(Updated to include additional photograph.)
The other day, Thought Front featured one of the most mind-boggling propaganda photograph sets from ISIS: trees and flowers.
And during the latest round of intelligence gathering for this blog, Thought Front discovered they are at it again. But this time, it is only a field:
The photograph, with accompanying English text, is entitled “Photos From the Land of the Caliphate: Nature in Wilayat Karkuk” i.e. the state of Kirkuk in Northern Iraq, home to the city of the same name. ISIS does not currently have control of the area despite waging multiple attacks.
Thought Front discovered the photograph when a link to it was published on the Twitter account of the Al-Battar Media Foundation, one of Daesh’s media outfits. The account, bearing the username @Battar_English, has been operational for only three days, and I suspect it will soon be suspended, as happened to one of Daesh’s other accounts shortly after an inquiry from Thought Front. (UPDATE: as of February 12 the account has changed its name to
As in the case with many other propaganda photographs, this one was posted on JustPaste.it.
There are other scenic photographs among ISIS propaganda, like cityscapes and bridges, but those at least might convey some sort of propagandistic purpose, like to show the strength and serenity of their hegemony. However, this field does not seem to convey similar significance.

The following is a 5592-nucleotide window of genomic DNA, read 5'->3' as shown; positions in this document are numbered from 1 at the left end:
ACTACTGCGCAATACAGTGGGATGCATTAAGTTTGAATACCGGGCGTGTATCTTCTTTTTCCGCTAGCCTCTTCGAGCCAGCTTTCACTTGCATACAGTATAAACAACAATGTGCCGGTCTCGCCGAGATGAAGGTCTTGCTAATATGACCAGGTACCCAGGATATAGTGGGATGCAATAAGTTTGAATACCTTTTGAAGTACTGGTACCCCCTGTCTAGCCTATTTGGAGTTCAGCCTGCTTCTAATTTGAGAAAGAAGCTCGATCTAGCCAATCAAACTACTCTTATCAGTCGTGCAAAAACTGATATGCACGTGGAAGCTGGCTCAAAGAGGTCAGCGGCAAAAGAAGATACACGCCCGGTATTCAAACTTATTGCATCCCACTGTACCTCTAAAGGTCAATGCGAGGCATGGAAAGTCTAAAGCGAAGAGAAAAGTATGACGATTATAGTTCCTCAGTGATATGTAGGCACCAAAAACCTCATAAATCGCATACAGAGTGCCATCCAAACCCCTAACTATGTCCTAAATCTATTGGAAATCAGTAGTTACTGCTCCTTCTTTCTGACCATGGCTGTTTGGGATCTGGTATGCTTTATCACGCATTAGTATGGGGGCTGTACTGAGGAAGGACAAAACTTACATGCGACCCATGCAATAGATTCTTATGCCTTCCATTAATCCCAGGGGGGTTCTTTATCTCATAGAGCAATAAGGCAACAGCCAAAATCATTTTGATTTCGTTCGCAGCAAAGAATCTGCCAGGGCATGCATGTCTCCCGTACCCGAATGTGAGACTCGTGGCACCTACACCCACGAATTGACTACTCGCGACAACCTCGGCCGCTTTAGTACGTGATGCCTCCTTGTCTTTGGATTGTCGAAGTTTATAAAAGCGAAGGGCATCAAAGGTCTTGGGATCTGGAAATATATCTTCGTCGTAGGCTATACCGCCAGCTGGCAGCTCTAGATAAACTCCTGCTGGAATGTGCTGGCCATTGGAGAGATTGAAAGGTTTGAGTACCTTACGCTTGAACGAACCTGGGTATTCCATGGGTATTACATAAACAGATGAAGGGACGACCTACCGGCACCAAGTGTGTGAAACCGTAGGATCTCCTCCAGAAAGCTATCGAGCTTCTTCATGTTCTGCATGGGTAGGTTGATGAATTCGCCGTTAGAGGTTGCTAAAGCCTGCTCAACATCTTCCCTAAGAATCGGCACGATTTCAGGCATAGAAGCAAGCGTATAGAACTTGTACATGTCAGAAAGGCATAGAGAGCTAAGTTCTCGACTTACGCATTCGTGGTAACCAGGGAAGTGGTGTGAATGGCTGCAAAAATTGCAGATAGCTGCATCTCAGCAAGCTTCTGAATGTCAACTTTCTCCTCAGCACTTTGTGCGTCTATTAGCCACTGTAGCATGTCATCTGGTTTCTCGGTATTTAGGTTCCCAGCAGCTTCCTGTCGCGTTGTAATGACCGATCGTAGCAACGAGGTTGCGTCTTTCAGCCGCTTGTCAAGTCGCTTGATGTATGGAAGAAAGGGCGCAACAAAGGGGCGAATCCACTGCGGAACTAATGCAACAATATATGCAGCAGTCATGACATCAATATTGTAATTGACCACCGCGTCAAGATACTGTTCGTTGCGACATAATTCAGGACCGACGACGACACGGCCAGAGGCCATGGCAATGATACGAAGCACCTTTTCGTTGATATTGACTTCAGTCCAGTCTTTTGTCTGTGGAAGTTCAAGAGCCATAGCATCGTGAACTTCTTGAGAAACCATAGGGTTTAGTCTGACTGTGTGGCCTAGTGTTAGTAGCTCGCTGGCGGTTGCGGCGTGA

It is interesting to note that, like the previous photos of flowers, the photo of a field depicts an area not currently in ISIS control. Perhaps this is meant to passive aggressively convey that ISIS has not been defeated or expunged from these places.
The Al-Battar Media Foundation did not respond to a request for comment via Twitter.
The Islamic State is at it yet again, posting a photograph of nature. This time it is flowers bearing dew:
As with the field photograph, this one is also in Kirkuk, and based on Google Translate it is entitled “Photos from the land of the caliphate.” Perhaps this is also some sort of passive-aggressive implication that they have not been expelled from the area, and might even be embedded among civilians within Kirkuk. And referring to Kirkuk as the “land of the caliphate” might be to imply that it is part of Daesh territory when it is actually not.